CONTACT: Siyavash Doostkhah, Director, Youth Affairs Network of Queensland
Phone: 0407 655 785
Email: director@yanq.org.au

Beyond Outcomes Based Funding and Results Based Accountability – Thoughts from Queensland



The following paper by Liz Archer has been written as part of the preparations for the Youth Affairs Network of Queensland [YANQ] State Youth Affairs conference, August 21/22, to which our campaign has been invited. It’s well worth a read, giving a sharp insight into how the assault on a process-led practice with young people is global as well as national.

It opens:

Are you starting to get as fed up with Performance Indicators, Outcomes based funding and concepts like results-based accountability (RBA) in Queensland as I – and pretty much everyone I speak my mind to – am here in the NT?  Every service agreement I can think of across youth, health and community services is now expressed in ‘outcomes’ – the number of “clients” we visit, meals we provide, hours our service is open, jobs we assist job-seekers to find and so on with performance indicators, events and milestones adding more layers of restriction to what young people are able to access from our program or service.  And in this new millennia where the youth (and allied) sector has become an “industry” increasingly driven by governmental, contractual and at times organisational pressures to “Professionalise,” we have now entered the era of “results based accountability,” (RBA) imported from the For Profit sector and pioneered by the likes of Friedman.

I’ve been an avid part of and defender of the community driven youth sector and its allies since the mid-80s and I’m now truly alarmed by the increasing spread of government influence upon our ideologies, our practices, our agendas and dispirited by a convergence of attacks on these impacting at many different levels.  In the 80s and 90s the youth and women’s services sectors in particular were forces to be reckoned with, nationally.  We had a plethora of peaks (so many that there were even territorial disputes on occasions!), a robust, diverse and dynamic community sector and a view that encompassed much, much more than the provision of set services as being necessary to overcome the marginalisation and oppression which threatened young people, women or any other dispossessed group, for that matter.  Sure, there were many community based agencies and individual practitioners who were more conservative than yours truly but we debated and hotly contested one another’s views and encouraged one another to be able to justify our respective positions from coherent, internally consistent, evidence based positions and in the end we (largely) respected and valued the idea of a diverse, practical, no nonsense sector with the combined aim of improving the lot for those who most mattered – young people.  In fact, the strongest imperative back then was for all of us to place young people at the forefront of what we were trying to do and to stay true to their visions, their aspirations and above all to social justice however we saw it for our constituents.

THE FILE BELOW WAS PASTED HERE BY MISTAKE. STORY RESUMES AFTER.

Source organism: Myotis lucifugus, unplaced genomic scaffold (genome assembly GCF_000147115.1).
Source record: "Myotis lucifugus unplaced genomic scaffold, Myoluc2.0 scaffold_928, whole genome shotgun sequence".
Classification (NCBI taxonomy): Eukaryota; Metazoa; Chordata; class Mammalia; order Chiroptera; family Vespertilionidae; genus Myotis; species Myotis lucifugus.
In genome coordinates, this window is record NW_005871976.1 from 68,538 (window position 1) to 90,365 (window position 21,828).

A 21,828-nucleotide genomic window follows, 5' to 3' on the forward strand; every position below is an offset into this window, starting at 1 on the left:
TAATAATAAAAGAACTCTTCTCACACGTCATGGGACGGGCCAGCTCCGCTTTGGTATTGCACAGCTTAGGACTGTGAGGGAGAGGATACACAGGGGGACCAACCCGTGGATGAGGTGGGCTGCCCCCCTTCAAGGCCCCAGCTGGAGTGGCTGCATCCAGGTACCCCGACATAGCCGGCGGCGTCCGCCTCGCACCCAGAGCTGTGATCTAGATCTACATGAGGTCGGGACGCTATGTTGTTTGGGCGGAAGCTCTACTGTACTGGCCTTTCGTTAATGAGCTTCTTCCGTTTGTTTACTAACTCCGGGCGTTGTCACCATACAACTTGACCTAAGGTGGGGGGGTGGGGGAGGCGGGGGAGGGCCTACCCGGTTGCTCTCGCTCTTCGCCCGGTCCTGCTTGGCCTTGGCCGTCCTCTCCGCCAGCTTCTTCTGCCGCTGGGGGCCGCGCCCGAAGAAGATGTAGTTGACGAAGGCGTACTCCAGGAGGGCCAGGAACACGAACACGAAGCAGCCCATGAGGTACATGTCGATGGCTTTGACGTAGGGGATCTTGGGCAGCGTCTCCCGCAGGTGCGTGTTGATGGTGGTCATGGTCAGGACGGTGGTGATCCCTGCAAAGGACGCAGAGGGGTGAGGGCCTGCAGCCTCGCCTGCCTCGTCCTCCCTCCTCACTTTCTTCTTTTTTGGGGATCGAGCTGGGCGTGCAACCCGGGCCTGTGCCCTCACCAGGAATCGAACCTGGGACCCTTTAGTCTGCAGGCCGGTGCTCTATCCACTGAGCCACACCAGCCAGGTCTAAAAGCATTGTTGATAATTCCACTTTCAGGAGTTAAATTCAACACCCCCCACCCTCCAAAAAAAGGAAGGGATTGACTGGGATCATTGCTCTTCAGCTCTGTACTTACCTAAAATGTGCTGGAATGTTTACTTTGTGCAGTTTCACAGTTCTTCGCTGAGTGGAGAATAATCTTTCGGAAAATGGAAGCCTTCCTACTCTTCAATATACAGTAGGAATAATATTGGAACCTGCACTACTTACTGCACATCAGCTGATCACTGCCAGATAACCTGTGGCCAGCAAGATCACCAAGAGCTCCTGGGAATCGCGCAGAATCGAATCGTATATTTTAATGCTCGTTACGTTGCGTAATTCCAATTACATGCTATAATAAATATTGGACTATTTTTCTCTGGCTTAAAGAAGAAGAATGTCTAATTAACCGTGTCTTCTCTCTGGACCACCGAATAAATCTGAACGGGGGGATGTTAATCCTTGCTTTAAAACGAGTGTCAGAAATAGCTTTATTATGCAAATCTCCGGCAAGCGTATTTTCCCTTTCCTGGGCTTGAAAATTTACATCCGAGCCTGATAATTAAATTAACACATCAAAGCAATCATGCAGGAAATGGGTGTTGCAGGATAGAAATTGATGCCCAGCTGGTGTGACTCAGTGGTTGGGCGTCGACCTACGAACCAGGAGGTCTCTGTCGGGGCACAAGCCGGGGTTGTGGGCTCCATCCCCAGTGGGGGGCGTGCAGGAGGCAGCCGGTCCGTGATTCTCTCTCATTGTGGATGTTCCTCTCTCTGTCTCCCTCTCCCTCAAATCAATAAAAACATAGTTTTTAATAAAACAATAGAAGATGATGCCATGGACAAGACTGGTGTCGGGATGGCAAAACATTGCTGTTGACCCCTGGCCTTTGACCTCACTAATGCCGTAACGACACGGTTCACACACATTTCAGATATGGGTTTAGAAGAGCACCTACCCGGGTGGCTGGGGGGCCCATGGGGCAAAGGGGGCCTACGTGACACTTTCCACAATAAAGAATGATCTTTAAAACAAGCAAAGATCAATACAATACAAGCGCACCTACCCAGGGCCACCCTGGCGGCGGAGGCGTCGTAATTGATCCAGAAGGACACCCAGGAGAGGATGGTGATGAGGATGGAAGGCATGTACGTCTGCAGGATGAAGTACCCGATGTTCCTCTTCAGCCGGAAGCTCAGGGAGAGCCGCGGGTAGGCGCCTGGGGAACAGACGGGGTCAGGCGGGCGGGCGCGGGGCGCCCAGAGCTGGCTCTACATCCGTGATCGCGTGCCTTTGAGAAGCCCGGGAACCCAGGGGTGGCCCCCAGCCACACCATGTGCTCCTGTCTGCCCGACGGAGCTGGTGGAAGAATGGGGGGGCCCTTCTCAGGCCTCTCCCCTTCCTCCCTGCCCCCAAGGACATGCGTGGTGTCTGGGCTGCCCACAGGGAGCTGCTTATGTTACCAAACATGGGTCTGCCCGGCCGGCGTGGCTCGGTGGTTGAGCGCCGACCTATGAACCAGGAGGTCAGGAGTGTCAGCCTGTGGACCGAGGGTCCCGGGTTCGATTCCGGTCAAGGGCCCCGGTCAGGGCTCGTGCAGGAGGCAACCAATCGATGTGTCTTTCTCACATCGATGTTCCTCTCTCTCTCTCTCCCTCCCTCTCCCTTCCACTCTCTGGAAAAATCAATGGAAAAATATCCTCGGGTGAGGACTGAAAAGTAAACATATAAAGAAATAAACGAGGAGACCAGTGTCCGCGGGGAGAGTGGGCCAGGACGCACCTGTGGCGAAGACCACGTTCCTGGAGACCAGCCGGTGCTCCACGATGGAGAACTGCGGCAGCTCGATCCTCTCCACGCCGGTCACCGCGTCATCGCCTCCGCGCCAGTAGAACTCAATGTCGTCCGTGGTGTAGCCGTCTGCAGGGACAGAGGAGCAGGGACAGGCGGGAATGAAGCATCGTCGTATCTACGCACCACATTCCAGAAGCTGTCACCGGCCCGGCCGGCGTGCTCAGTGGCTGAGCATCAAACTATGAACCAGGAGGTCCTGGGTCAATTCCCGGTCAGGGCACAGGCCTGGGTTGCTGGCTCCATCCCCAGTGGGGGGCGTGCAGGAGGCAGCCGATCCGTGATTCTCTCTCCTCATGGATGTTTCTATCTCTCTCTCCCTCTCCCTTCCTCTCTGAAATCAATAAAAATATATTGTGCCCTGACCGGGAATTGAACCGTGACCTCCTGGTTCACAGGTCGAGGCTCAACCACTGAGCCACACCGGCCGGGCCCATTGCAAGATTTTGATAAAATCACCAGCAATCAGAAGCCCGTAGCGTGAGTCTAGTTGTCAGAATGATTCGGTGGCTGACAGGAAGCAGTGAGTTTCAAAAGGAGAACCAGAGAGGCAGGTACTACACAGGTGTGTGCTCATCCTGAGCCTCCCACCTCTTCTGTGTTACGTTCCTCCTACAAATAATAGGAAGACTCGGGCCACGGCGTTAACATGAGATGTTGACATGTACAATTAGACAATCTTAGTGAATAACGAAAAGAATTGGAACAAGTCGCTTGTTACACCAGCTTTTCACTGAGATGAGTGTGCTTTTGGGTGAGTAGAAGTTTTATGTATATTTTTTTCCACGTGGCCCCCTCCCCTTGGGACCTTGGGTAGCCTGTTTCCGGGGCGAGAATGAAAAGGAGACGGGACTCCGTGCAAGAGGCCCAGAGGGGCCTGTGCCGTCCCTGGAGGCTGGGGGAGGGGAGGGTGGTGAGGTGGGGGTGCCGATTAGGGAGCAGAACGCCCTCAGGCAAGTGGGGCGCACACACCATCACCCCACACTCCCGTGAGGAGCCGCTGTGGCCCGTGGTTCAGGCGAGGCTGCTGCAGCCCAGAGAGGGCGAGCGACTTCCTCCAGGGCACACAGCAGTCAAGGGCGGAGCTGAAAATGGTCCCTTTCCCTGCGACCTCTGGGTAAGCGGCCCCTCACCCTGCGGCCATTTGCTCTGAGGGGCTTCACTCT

It closes:

I have been thinking about this a lot and it troubles me, deeply.  It is my firm belief that with solidarity comes power.  There are things we can do individually, at an agency level and at a sector-wide level to stem the tide of attacks on young people and on our NGO sector.  I’m keen to discuss these more widely and am looking forward to hearing more from Tony Taylor, one of the instigators of the In Defence of Youth Work movement when we meet at YANQs State Youth Affairs Conference in Brisbane in August.

In the 80s one of our catch cries as feminists was turn fear into anger and turn anger into action.  Let’s converge at YANQs Conference in August 2014 and together let’s develop real strategies to address the increasingly entrenched, individualistic policies and strategies so often imported from the “for profit” or business sectors, such as RBA and Outcomes Based funding and which are undermining the very constituents they claim to be supporting.

Outcomes and RBA – Liz Archer